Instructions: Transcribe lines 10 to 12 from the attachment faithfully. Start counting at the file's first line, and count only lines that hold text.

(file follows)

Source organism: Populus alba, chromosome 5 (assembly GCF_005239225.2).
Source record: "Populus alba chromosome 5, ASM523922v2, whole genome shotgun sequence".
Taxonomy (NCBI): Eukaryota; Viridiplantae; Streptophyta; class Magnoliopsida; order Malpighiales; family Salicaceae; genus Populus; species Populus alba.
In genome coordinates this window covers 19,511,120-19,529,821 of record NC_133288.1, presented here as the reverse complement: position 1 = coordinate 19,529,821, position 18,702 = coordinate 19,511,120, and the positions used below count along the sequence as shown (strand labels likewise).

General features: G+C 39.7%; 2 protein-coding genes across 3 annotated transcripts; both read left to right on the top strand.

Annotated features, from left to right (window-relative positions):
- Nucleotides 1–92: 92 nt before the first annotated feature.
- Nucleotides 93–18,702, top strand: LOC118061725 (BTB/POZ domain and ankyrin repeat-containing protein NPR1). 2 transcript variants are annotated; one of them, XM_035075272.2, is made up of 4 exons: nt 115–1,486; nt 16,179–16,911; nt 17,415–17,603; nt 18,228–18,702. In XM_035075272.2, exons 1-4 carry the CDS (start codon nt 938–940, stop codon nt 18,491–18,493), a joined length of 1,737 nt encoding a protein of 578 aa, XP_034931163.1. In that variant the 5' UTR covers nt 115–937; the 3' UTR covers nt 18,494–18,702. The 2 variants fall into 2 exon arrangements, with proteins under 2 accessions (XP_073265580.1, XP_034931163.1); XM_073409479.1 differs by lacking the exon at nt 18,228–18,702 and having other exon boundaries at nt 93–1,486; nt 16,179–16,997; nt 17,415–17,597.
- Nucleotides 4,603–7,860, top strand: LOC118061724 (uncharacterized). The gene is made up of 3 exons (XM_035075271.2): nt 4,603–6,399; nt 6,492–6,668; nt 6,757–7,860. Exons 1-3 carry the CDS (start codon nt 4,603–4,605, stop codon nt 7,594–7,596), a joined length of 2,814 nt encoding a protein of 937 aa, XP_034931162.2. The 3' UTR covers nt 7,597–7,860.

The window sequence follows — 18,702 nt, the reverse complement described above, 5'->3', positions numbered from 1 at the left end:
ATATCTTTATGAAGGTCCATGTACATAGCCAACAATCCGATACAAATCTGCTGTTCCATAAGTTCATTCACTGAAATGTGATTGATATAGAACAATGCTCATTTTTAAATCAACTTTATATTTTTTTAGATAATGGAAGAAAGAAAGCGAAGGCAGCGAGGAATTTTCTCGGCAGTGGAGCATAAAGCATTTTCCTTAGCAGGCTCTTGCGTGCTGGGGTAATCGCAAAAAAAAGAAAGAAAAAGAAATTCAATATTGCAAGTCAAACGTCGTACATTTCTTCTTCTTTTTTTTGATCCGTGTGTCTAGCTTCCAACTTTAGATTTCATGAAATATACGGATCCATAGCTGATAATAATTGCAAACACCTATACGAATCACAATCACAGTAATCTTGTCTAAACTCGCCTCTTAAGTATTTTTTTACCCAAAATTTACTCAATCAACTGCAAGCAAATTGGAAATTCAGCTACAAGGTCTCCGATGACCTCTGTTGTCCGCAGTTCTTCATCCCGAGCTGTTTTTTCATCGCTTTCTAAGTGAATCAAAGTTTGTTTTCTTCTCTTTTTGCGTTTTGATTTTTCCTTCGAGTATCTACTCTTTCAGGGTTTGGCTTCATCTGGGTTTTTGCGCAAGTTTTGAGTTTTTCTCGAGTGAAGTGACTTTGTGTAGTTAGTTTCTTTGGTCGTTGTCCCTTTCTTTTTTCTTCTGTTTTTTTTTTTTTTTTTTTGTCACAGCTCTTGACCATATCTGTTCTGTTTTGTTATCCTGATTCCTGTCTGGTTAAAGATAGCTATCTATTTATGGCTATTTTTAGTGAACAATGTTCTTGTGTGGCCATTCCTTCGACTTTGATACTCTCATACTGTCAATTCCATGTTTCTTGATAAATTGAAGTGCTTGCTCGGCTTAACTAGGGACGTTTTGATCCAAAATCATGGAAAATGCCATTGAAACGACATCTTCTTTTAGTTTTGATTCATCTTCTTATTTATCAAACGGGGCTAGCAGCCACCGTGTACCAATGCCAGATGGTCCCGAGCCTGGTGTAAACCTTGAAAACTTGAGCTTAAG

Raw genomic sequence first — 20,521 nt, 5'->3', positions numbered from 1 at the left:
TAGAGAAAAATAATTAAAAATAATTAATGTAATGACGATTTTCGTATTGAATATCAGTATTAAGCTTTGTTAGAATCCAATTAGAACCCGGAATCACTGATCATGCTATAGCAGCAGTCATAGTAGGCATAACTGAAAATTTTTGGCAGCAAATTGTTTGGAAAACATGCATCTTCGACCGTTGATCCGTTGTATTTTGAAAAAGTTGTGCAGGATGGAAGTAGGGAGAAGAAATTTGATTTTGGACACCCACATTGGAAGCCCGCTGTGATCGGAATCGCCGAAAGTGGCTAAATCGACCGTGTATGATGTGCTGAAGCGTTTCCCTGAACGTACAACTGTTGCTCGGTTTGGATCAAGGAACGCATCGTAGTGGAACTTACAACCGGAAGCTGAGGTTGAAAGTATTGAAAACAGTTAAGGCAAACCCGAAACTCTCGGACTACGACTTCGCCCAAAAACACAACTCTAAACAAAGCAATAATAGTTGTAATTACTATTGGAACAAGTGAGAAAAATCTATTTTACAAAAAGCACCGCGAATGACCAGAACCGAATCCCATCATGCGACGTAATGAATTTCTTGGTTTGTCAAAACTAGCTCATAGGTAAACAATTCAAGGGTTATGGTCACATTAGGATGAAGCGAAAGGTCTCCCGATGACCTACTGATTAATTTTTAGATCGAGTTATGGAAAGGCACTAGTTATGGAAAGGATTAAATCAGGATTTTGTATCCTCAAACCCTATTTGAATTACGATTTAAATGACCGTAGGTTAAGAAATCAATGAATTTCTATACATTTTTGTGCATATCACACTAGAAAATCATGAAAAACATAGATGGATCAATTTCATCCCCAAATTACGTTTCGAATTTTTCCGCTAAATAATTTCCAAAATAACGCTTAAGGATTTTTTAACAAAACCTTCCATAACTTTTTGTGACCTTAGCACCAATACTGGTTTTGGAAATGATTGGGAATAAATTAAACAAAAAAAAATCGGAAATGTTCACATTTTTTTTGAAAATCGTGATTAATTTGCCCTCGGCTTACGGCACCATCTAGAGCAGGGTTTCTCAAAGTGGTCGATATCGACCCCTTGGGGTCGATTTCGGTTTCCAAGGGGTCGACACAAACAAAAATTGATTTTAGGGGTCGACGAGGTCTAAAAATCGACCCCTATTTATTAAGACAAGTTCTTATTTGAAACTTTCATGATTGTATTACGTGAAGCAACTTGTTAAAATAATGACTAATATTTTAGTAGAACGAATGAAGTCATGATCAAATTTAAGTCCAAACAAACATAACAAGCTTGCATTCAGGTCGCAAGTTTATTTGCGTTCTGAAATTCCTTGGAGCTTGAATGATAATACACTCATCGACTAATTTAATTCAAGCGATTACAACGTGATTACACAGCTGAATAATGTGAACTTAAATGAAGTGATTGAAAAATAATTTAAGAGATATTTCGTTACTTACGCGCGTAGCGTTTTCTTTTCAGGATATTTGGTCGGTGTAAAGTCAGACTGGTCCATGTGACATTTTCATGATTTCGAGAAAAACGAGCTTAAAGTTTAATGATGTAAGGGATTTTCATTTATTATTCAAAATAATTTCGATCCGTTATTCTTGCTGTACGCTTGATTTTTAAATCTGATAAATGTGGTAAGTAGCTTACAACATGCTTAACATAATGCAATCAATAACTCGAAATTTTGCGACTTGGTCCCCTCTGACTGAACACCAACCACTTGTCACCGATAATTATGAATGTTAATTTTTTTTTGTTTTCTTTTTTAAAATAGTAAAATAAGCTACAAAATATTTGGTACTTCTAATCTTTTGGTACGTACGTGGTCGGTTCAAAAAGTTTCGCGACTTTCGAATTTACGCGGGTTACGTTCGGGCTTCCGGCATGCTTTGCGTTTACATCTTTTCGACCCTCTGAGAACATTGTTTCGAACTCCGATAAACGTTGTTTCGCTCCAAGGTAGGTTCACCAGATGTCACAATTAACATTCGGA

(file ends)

The window sequence follows — 18,702 nt, the reverse complement described above, 5'->3', positions numbered from 1 at the left end:
ATATCTTTATGAAGGTCCATGTACATAGCCAACAATCCGATACAAATCTGCTGTTCCATAAGTTCATTCACTGAAATGTGATTGATATAGAACAATGCTCATTTTTAAATCAACTTTATATTTTTTTAGATAATGGAAGAAAGAAAGCGAAGGCAGCGAGGAATTTTCTCGGCAGTGGAGCATAAAGCATTTTCCTTAGCAGGCTCTTGCGTGCTGGGGTAATCGCAAAAAAAAGAAAGAAAAAGAAATTCAATATTGCAAGTCAAACGTCGTACATTTCTTCTTCTTTTTTTTGATCCGTGTGTCTAGCTTCCAACTTTAGATTTCATGAAATATACGGATCCATAGCTGATAATAATTGCAAACACCTATACGAATCACAATCACAGTAATCTTGTCTAAACTCGCCTCTTAAGTATTTTTTTACCCAAAATTTACTCAATCAACTGCAAGCAAATTGGAAATTCAGCTACAAGGTCTCCGATGACCTCTGTTGTCCGCAGTTCTTCATCCCGAGCTGTTTTTTCATCGCTTTCTAAGTGAATCAAAGTTTGTTTTCTTCTCTTTTTGCGTTTTGATTTTTCCTTCGAGTATCTACTCTTTCAGGGTTTGGCTTCATCTGGGTTTTTGCGCAAGTTTTGAGTTTTTCTCGAGTGAAGTGACTTTGTGTAGTTAGTTTCTTTGGTCGTTGTCCCTTTCTTTTTTCTTCTGTTTTTTTTTTTTTTTTTTTGTCACAGCTCTTGACCATATCTGTTCTGTTTTGTTATCCTGATTCCTGTCTGGTTAAAGATAGCTATCTATTTATGGCTATTTTTAGTGAACAATGTTCTTGTGTGGCCATTCCTTCGACTTTGATACTCTCATACTGTCAATTCCATGTTTCTTGATAAATTGAAGTGCTTGCTCGGCTTAACTAGGGACGTTTTGATCCAAAATCATGGAAAATGCCATTGAAACGACATCTTCTTTTAGTTTTGATTCATCTTCTTATTTATCAAACGGGGCTAGCAGCCACCGTGTACCAATGCCAGATGGTCCCGAGCCTGGTGTAAACCTTGAAAACTTGAGCTTAAG

Raw genomic sequence first — 20,521 nt, 5'->3', positions numbered from 1 at the left: